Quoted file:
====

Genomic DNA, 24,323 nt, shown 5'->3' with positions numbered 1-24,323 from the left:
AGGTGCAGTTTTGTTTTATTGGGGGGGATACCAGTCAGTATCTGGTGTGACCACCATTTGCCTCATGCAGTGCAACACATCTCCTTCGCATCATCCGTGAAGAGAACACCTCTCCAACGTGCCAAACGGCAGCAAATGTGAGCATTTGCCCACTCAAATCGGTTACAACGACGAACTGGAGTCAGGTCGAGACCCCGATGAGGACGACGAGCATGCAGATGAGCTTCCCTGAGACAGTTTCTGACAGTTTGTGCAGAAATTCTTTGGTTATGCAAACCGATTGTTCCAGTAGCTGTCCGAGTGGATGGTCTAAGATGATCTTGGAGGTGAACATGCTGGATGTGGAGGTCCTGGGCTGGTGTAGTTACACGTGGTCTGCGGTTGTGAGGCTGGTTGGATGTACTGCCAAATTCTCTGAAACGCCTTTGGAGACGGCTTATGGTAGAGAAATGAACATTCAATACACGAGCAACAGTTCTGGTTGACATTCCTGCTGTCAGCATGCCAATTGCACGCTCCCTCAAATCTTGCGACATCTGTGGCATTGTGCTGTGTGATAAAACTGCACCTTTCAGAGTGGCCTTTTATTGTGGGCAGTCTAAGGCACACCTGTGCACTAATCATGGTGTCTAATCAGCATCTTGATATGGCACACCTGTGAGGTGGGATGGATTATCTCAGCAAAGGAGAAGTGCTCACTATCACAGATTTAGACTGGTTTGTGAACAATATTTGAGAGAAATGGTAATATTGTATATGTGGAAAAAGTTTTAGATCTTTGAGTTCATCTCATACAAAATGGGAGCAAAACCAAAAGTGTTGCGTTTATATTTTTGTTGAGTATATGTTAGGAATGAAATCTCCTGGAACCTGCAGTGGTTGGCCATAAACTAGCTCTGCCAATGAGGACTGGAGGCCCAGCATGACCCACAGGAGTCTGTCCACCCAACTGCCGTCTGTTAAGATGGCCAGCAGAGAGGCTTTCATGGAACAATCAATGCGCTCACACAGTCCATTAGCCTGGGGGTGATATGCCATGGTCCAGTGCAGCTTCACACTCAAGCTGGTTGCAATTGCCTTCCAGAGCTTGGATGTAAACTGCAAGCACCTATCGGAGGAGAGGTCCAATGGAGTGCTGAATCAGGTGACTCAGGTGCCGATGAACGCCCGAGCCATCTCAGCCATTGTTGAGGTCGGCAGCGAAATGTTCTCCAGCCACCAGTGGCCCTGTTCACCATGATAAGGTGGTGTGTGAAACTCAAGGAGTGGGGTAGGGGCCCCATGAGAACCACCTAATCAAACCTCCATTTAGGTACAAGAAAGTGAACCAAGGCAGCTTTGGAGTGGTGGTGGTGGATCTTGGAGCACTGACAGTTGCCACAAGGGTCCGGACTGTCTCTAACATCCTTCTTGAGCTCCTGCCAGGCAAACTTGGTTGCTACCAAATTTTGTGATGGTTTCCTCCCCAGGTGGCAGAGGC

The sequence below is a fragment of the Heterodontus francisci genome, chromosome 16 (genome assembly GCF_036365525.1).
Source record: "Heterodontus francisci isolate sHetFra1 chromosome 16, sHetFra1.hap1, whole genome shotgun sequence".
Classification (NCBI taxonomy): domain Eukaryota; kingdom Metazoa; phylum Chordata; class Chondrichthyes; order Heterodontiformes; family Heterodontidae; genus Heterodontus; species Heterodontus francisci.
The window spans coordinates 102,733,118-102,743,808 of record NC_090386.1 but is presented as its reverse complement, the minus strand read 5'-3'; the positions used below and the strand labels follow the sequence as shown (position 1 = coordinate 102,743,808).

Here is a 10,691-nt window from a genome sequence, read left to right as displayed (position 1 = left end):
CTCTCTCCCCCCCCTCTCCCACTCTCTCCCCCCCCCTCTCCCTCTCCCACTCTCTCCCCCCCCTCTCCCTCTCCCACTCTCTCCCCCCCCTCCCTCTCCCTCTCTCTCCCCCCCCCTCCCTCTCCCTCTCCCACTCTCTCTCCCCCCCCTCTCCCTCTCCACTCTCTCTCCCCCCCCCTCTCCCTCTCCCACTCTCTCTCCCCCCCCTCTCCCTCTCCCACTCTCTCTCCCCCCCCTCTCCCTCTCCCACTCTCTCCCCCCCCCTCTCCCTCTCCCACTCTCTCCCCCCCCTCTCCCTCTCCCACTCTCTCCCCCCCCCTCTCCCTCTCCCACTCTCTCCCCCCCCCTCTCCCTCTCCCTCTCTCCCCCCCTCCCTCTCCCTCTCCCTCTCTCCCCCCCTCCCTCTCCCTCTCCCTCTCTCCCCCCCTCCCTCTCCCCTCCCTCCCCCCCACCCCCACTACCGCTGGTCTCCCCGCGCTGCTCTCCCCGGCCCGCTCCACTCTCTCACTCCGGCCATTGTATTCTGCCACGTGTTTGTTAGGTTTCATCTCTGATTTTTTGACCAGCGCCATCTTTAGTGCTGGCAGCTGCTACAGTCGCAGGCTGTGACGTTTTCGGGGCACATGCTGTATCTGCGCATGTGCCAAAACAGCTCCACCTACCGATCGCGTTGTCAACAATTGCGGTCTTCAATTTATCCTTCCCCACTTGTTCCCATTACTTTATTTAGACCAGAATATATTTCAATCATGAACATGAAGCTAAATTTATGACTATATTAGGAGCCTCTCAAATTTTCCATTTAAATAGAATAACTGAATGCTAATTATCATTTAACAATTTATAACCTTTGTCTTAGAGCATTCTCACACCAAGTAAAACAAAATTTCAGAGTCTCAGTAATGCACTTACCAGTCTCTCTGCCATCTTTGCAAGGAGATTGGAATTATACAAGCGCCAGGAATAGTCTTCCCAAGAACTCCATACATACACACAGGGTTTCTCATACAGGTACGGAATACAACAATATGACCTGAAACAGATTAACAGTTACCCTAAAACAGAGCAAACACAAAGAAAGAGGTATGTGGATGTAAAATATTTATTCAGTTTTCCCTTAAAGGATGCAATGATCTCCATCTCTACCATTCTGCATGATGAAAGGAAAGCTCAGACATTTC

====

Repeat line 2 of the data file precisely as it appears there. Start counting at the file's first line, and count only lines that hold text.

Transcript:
AGGTGCAGTTTTGTTTTATTGGGGGGGATACCAGTCAGTATCTGGTGTGACCACCATTTGCCTCATGCAGTGCAACACATCTCCTTCGCATCATCCGTGAAGAGAACACCTCTCCAACGTGCCAAACGGCAGCAAATGTGAGCATTTGCCCACTCAAATCGGTTACAACGACGAACTGGAGTCAGGTCGAGACCCCGATGAGGACGACGAGCATGCAGATGAGCTTCCCTGAGACAGTTTCTGACAGTTTGTGCAGAAATTCTTTGGTTATGCAAACCGATTGTTCCAGTAGCTGTCCGAGTGGATGGTCTAAGATGATCTTGGAGGTGAACATGCTGGATGTGGAGGTCCTGGGCTGGTGTAGTTACACGTGGTCTGCGGTTGTGAGGCTGGTTGGATGTACTGCCAAATTCTCTGAAACGCCTTTGGAGACGGCTTATGGTAGAGAAATGAACATTCAATACACGAGCAACAGTTCTGGTTGACATTCCTGCTGTCAGCATGCCAATTGCACGCTCCCTCAAATCTTGCGACATCTGTGGCATTGTGCTGTGTGATAAAACTGCACCTTTCAGAGTGGCCTTTTATTGTGGGCAGTCTAAGGCACACCTGTGCACTAATCATGGTGTCTAATCAGCATCTTGATATGGCACACCTGTGAGGTGGGATGGATTATCTCAGCAAAGGAGAAGTGCTCACTATCACAGATTTAGACTGGTTTGTGAACAATATTTGAGAGAAATGGTAATATTGTATATGTGGAAAAAGTTTTAGATCTTTGAGTTCATCTCATACAAAATGGGAGCAAAACCAAAAGTGTTGCGTTTATATTTTTGTTGAGTATATGTTAGGAATGAAATCTCCTGGAACCTGCAGTGGTTGGCCATAAACTAGCTCTGCCAATGAGGACTGGAGGCCCAGCATGACCCACAGGAGTCTGTCCACCCAACTGCCGTCTGTTAAGATGGCCAGCAGAGAGGCTTTCATGGAACAATCAATGCGCTCACACAGTCCATTAGCCTGGGGGTGATATGCCATGGTCCAGTGCAGCTTCACACTCAAGCTGGTTGCAATTGCCTTCCAGAGCTTGGATGTAAACTGCAAGCACCTATCGGAGGAGAGGTCCAATGGAGTGCTGAATCAGGTGACTCAGGTGCCGATGAACGCCCGAGCCATCTCAGCCATTGTTGAGGTCGGCAGCGAAATGTTCTCCAGCCACCAGTGGCCCTGTTCACCATGATAAGGTGGTGTGTGAAACTCAAGGAGTGGGGTAGGGGCCCCATGAGAACCACCTAATCAAACCTCCATTTAGGTACAAGAAAGTGAACCAAGGCAGCTTTGGAGTGGTGGTGGTGGATCTTGGAGCACTGACAGTTGCCACAAGGGTCCGGACTGTCTCTAACATCCTTCTTGAGCTCCTGCCAGGCAAACTTGGTTGCTACCAAATTTTGTGATGGTTTCCTCCCCAGGTGGCAGAGGC